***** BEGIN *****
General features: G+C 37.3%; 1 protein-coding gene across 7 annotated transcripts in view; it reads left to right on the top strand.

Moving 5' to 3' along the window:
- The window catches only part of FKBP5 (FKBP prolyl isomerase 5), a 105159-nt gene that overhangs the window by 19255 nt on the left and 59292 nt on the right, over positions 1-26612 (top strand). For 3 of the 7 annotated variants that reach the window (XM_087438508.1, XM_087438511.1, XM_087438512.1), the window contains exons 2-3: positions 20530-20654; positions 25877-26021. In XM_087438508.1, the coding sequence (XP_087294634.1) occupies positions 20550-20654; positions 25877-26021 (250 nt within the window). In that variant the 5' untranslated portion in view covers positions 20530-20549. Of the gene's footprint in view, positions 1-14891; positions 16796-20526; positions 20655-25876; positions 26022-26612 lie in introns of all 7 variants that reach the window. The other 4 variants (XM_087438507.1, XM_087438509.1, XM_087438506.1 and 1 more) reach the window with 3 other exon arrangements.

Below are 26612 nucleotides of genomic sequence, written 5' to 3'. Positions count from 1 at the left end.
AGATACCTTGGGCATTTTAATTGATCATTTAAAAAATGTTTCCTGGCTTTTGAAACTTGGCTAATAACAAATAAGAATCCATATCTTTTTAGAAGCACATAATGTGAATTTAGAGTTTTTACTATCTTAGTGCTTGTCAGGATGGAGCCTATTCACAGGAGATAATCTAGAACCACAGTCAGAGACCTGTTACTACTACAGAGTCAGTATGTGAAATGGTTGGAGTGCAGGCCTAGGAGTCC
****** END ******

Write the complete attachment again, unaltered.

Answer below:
General features: G+C 37.3%; 1 protein-coding gene across 7 annotated transcripts in view; it reads left to right on the top strand.

Moving 5' to 3' along the window:
- The window catches only part of FKBP5 (FKBP prolyl isomerase 5), a 105159-nt gene that overhangs the window by 19255 nt on the left and 59292 nt on the right, over positions 1-26612 (top strand). For 3 of the 7 annotated variants that reach the window (XM_087438508.1, XM_087438511.1, XM_087438512.1), the window contains exons 2-3: positions 20530-20654; positions 25877-26021. In XM_087438508.1, the coding sequence (XP_087294634.1) occupies positions 20550-20654; positions 25877-26021 (250 nt within the window). In that variant the 5' untranslated portion in view covers positions 20530-20549. Of the gene's footprint in view, positions 1-14891; positions 16796-20526; positions 20655-25876; positions 26022-26612 lie in introns of all 7 variants that reach the window. The other 4 variants (XM_087438507.1, XM_087438509.1, XM_087438506.1 and 1 more) reach the window with 3 other exon arrangements.

Below are 26612 nucleotides of genomic sequence, written 5' to 3'. Positions count from 1 at the left end.
AGATACCTTGGGCATTTTAATTGATCATTTAAAAAATGTTTCCTGGCTTTTGAAACTTGGCTAATAACAAATAAGAATCCATATCTTTTTAGAAGCACATAATGTGAATTTAGAGTTTTTACTATCTTAGTGCTTGTCAGGATGGAGCCTATTCACAGGAGATAATCTAGAACCACAGTCAGAGACCTGTTACTACTACAGAGTCAGTATGTGAAATGGTTGGAGTGCAGGCCTAGGAGTCC